I’ve been putting off writing this one because I thought I already had. Unlike the method in Part 5, I actually like this one a lot and have found it quite useful. For patterns that have a lot of O3s combined with U3s—particularly those with the U3/O3, O3/U3 star motif—this is a great warping configuration. (You can also use L1/2-4 for such patterns, but L1&2/3&4 will usually look better). I plan to post several new patterns soon that will show examples using this warping method (see Lattice Borders and variations for examples).

Lattice Borders variation 1—this method is the tidier method

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I may eventually say the same thing for all the two-layer, two-color warping configurations; I don’t use them often, but it’s useful to know how to do them when you want them. This one is probably my least favorite warping configuration which is interesting to me because it’s the same configuration generally used on a rigid heddle loom—warp one color, weft another. If you want to practice a weaving pattern you have in mind for a rigid heddle project, this pin loom warping configuration should be useful for that—especially if every odd row in your RH project is plain weave.

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In all my years weaving I think I’ve only used this warping configuration once before tonight, but I could be wrong. In the green-and-white finished sample square you can see the interesting effect, along the top and bottom, of changing colors L2-only, so I’d say this configuration is worth exploring.
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It’s not often I find the need to change colors on layer 3 (L3). In fact, I’ve avoided it. However, this week I stumbled across an effect that showed up only on the back (in the L1 warps) of a square I wove. In order to get it to show up on the front I needed to change colors on L3 (and redesign the pattern).

Front and back of square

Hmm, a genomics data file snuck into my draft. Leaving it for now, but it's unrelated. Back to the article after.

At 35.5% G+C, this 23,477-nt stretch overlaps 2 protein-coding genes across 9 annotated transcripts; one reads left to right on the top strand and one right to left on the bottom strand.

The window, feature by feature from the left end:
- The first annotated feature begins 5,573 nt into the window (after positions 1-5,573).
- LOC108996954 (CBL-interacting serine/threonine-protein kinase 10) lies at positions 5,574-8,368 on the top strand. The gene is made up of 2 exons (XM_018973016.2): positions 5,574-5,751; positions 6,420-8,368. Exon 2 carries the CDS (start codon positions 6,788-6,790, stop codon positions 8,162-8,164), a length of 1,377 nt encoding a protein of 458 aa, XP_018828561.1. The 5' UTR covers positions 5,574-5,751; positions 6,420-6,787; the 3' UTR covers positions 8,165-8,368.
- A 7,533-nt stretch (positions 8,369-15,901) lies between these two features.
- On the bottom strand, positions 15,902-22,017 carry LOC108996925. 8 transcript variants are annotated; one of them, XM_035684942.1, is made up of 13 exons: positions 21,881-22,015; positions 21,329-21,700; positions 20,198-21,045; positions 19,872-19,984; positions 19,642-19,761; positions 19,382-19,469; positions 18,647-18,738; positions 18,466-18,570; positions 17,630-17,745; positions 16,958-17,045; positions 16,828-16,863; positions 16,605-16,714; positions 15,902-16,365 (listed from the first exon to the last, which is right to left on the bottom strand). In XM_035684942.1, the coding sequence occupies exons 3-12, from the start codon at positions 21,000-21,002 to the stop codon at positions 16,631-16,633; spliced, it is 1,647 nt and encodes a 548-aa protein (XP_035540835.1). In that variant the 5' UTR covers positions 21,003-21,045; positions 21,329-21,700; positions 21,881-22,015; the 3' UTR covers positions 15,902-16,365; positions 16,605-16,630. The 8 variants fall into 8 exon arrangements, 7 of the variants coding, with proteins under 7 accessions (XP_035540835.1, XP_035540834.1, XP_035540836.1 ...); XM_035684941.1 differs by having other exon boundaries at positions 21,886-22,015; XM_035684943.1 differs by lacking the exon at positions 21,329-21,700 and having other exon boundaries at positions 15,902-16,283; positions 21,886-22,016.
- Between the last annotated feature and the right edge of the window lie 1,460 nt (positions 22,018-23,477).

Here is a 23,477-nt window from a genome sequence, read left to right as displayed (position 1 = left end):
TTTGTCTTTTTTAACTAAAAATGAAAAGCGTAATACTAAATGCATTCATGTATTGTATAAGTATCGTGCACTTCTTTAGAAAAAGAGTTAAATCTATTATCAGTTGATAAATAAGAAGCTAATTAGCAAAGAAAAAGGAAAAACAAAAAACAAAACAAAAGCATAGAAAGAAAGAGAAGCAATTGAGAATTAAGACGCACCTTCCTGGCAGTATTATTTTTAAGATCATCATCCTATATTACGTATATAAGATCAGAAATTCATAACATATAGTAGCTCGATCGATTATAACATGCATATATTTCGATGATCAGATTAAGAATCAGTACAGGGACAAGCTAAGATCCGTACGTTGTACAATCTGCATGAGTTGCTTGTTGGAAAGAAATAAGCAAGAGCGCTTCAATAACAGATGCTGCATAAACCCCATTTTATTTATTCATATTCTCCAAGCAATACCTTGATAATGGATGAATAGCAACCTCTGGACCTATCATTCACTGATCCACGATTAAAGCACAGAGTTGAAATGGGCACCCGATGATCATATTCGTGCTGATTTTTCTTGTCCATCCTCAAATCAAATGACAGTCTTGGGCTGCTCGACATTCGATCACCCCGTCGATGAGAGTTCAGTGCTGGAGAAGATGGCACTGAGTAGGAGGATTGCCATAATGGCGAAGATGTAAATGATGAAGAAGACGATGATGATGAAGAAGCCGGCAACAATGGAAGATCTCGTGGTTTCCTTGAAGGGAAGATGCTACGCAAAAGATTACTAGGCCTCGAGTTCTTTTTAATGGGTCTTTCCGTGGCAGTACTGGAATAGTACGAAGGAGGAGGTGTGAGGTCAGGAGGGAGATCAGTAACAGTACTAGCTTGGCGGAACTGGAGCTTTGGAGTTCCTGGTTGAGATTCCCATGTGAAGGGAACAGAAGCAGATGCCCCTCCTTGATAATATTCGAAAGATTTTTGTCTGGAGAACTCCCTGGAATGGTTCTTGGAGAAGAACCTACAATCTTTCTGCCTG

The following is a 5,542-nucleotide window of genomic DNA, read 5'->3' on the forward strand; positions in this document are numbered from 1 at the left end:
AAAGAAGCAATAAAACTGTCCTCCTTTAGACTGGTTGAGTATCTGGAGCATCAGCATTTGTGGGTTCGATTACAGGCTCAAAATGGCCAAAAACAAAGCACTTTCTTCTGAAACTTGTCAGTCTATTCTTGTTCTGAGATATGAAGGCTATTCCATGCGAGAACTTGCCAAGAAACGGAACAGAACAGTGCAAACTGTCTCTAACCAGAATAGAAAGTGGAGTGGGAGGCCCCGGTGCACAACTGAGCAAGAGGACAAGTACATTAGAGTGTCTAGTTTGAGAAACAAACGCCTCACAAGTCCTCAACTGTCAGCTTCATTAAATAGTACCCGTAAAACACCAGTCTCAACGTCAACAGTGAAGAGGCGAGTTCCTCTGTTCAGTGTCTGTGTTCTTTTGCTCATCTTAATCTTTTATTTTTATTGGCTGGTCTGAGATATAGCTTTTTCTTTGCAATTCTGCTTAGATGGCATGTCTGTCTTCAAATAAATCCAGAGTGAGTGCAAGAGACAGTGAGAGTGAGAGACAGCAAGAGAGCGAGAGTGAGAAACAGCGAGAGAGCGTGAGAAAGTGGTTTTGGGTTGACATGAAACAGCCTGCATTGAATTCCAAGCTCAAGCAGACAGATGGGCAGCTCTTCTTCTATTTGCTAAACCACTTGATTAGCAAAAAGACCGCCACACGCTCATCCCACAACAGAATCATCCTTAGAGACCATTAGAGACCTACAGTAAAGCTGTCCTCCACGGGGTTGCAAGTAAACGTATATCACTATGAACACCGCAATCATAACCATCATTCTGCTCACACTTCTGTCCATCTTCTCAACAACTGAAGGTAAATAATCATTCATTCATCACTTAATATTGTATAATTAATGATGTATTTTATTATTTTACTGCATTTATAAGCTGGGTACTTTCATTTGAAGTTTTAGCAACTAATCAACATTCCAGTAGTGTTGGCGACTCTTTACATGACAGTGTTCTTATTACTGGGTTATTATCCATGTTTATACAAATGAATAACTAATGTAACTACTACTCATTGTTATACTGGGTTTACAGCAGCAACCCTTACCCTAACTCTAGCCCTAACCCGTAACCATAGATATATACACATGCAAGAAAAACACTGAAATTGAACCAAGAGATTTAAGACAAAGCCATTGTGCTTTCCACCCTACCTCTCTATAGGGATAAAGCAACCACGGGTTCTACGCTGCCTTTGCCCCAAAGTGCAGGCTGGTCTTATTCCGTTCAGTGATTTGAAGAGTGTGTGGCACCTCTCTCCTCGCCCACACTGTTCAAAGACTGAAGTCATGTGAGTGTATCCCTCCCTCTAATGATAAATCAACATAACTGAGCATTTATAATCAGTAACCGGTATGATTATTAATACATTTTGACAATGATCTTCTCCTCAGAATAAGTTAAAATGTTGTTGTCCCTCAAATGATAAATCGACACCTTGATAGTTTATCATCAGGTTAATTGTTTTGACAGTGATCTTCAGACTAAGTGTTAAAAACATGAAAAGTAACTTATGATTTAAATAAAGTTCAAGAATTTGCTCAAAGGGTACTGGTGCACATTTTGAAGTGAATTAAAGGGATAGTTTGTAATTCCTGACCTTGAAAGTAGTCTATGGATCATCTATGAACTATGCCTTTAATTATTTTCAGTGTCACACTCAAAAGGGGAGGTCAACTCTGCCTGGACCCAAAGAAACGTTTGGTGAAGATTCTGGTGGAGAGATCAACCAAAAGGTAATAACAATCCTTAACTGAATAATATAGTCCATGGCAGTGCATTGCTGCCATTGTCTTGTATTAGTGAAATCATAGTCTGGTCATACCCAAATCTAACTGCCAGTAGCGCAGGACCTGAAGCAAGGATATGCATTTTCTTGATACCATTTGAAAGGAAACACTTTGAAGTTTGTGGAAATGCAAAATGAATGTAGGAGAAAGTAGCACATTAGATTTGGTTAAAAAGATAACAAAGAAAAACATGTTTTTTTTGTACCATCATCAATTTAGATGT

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It’s ridiculous to keep writing the same information over and over, but it seems sensible to have a series of two-color weaving posts in consecutive order on this blog. The information in this post is reprinted and slightly updated from a post previously published on Windsweptmind.com. If you want basic information on changing colors for layer 4 (L4) only, visit that post.

This series addresses changing colors and …

Working in Ends As You Go Read More →

This post begins a series of two-layer warping (2LW) instructions. I haven’t done much exploring of this weaving method, and haven’t invented many patterns yet. There are a number of patterns available in 100 Pin Loom Squares by Florencia Campos Correa and there are a few available in the vintage pattern booklets on eLoomaNation.com. And I’m in the process of inventing more.

Please check out my video series demonstrating the techniques described in this and the following posts.

2LW Part 1—Basic Twill
2LW Part 2—Twill Changing Direction


(I’m using stretchy wool for these squares, so it’s OK to warp more snugly.)

Samples featuring pink yarn and the Zoom Loom are the most basic method for 2LW. If you want to eliminate all the fancy distractions, follow those photos. By the way, if you are a Zoom Loom user, I strongly recommend you purchase a longer needle to make weaving more comfortable with its wide frame.

The turquoise yarn/cream-colored Weave-It photos will show how to prepare the loom if you wish to work the beginning yarn tail in as you weave. It also shows a warping variation at Cr2 that might make weaving a bit easier.


Anchor the yarn tail in the notch at Cr1. (If using a different loom you can tie a slip knot, leave the yarn tail hanging, or use a method that suits you.) Warp L1 as usual. Finish at Cr2.

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